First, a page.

Ready for your First Tri!
you are reading this then you are probably already involved in some
considerably challenging workouts and endurance events. You know as an endurance athlete the rewards
and benefits of cross training. Or maybe
you've been a cyclist for a while and have been considering a new
Whatever your reason for
considering the challenge of a triathlon, it takes a few steps to ensure a
smooth and fun outcome. Read on and
discover just how easy it is to get started..
.[ read full article
Meet the OES Fall Intern, Adam
I recently joined the Optimize staff as an intern for the
fall semester as part of my degree program at Metropolitan State where I am
majoring in Adult Fitness & Exercise Science. I chose this course of study
because of my lifelong passion for fitness and sport. This hands-on, career
oriented program also gave Rob Lockey the knowledge and experience he needed to
found Optimize Endurance Services.
During my time with OES, I will be working with Rob and
Kim to further my knowledge of guiding and training endurance athletes to
achieve their goals. I will be assisting with Lactate Threshold tests, Resting
Metabolic Rate assessments and building client training plans as well as
learning the day-to-day operations that keep Optimize running.
One of my projects as an intern is to present on the specifics of training and racing a road
bike. This will take place Wednesday, December 8th, invitations will be sent out for this event in November..
.[ read Adam's Bio
Physiology Word of the Month
Use this word in a sentence this month
Resting Metabolic Rate (RMR)-The energy required to drive all physiological processes while in a state of rest.
The measurement of energy expenditure in the body under resting, post-absorptive conditions, indicative of the energy needed to maintain life under these basal conditions.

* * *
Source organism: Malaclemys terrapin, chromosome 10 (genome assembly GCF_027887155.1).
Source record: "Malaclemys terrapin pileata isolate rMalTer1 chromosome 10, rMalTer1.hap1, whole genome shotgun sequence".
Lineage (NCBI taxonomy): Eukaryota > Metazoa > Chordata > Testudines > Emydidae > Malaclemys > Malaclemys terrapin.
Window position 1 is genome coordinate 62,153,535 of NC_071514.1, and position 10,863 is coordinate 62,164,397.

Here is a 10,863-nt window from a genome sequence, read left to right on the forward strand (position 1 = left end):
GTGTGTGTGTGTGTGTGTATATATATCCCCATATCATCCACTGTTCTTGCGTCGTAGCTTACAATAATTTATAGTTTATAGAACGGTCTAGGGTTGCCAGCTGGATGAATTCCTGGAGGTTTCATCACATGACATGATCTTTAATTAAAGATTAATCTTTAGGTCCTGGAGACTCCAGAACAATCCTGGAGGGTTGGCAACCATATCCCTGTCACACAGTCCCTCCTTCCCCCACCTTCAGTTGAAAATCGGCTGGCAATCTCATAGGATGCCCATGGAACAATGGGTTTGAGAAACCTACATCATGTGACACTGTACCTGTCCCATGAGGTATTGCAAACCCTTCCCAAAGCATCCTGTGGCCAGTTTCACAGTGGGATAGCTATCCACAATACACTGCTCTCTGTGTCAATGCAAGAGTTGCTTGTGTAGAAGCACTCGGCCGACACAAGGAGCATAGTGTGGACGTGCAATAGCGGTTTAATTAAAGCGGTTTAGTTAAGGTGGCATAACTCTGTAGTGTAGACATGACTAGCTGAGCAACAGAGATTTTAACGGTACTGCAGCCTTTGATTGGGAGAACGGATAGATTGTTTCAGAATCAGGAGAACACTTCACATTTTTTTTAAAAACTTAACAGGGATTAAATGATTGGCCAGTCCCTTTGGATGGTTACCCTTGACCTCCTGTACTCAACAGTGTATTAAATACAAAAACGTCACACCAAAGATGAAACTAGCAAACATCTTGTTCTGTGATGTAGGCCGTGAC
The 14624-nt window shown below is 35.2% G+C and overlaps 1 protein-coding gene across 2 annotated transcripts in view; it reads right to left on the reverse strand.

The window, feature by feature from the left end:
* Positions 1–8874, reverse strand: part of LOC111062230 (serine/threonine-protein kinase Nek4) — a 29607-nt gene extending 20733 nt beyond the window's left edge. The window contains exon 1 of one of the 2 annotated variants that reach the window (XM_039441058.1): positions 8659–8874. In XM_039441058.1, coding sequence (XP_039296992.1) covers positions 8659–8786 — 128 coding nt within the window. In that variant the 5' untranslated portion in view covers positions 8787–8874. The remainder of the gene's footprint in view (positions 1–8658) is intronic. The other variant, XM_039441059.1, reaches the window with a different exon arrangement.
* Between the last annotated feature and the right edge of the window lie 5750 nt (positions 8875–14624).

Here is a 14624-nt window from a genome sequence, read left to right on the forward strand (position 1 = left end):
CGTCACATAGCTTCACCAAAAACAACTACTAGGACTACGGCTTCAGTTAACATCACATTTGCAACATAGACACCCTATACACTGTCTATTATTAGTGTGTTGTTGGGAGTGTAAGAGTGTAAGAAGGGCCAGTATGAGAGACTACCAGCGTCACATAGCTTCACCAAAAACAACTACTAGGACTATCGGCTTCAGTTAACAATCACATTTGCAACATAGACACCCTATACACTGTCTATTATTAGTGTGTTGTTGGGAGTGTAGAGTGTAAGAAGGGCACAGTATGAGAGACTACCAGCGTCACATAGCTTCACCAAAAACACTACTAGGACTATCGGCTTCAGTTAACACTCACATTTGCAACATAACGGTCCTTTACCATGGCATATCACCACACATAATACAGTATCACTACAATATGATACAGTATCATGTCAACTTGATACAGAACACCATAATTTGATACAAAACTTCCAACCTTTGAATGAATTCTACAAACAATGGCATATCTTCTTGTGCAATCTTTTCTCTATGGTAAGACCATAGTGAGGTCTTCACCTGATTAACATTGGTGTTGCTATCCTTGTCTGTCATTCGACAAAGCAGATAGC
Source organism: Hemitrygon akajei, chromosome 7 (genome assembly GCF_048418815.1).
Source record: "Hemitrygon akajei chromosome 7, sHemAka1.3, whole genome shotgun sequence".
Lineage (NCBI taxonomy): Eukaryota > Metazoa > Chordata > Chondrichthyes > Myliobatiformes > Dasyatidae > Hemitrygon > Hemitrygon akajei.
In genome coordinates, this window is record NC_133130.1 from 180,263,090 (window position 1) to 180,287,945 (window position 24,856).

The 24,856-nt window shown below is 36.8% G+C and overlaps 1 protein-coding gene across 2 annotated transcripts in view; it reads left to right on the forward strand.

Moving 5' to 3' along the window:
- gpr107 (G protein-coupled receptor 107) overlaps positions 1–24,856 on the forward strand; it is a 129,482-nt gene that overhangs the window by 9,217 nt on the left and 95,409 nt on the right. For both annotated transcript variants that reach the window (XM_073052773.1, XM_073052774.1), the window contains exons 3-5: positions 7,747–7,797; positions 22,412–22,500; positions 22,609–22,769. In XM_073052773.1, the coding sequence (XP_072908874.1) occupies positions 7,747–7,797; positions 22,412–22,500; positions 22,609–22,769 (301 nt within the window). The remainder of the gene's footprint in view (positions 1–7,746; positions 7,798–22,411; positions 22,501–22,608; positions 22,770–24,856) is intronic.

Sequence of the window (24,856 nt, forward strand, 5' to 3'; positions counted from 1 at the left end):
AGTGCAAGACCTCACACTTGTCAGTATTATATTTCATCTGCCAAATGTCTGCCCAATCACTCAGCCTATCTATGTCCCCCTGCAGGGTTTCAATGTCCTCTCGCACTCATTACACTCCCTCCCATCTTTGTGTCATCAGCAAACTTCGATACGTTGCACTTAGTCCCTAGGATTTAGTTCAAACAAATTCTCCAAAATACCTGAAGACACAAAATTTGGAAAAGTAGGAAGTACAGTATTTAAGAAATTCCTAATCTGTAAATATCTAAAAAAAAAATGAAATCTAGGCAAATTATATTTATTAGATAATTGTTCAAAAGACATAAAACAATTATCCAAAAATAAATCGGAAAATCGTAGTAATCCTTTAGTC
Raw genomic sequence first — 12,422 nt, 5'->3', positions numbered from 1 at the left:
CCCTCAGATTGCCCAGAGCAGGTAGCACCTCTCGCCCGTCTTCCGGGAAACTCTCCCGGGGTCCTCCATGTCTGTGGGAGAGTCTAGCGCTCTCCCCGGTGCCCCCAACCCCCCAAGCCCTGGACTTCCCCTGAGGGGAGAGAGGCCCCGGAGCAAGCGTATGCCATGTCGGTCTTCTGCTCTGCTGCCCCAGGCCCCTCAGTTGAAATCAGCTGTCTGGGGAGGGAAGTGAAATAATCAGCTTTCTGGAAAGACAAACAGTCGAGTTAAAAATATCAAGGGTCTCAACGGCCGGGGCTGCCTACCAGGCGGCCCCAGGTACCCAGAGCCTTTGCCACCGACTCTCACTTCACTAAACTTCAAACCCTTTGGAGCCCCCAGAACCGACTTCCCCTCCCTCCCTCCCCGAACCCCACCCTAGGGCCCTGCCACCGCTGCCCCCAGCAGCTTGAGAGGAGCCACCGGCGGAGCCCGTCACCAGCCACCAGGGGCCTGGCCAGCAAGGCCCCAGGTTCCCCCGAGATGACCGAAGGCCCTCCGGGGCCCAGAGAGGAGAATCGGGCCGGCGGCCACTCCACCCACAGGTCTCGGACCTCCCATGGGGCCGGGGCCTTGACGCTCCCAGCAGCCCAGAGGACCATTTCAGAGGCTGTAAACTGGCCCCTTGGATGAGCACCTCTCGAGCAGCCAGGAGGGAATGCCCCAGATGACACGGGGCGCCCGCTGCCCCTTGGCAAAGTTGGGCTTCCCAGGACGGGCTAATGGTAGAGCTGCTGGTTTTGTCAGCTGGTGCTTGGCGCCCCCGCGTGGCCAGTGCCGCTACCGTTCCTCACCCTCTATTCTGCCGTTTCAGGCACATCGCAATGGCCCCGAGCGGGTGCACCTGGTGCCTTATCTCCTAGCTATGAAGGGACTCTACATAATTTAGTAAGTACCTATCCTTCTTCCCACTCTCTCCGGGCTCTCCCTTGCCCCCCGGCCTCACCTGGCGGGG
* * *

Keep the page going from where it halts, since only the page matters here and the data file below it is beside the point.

Knowing your unique metabolic fingerprint enables you to establish the calorie budget that will work for you.
Learn your individual RMR number to assist with proper feeding by getting it tested.
Question: I would like to climb faster next year and have heard that changing my power to weight ratio is the key to this. So, should I just go on a diet to change my number?
Answer: Well, power to weight (P/W) is a great way to look at the relationship between your current ability and your potential. P/W is one of the many baseline data points given in a Lactate Threshold test, so if you haven't done this test before or it has been a while, consider this as one of a few starting points. The others being Resting Metabolic Rate (RMR) and a food journal.
I'm currently weighing in at 163lbs and my most recent threshold power is 240 which places me at a P/W (watts/kg) of 3.2. So, as I train and improve my watts say to 245 my new P/W is 3.3. I can also loose 3lbs to get the same P/W with no change in watts.
The diet aspect is much more difficult to maintain over time than a basic structured training plan for endurance strength. Dieting usually ends in poor fueling and decreased ability over time. As a coach I believe the best way to increase P/W is through increase watts at threshold. A combination of diet and exercise can be achieved with great success, it just takes many months and a steady stream of data collection to stay on the razors edge of proper adaptation/recovery.
Join OES for training rides
-Oct 2nd (Saturday) Mountain Bike Buffalo Creek
-Oct 10th (Sunday) Mountain Bike Centennial Cone
-Oct 16th (Saturday) Mountain Bike Mt Falcon looping through Lair-o-the bear
-Oct 24th (Sunday) Road ride Morrison looping to Golden-Clear Creek Trail-South Platte Trail-Bear Creek Trail
-Oct 30th (Saturday) Mountain Bike Chimney Glutch looping through Apex
OES/BS MTB Team meets on weekends for rides. The weekend rides alternate Saturday/Sunday starting at 10am. Please join us and bring your friends. Alternate ride will be posted if weather interferes so be sure to check the website prior to joining us.
Please contact us for more information.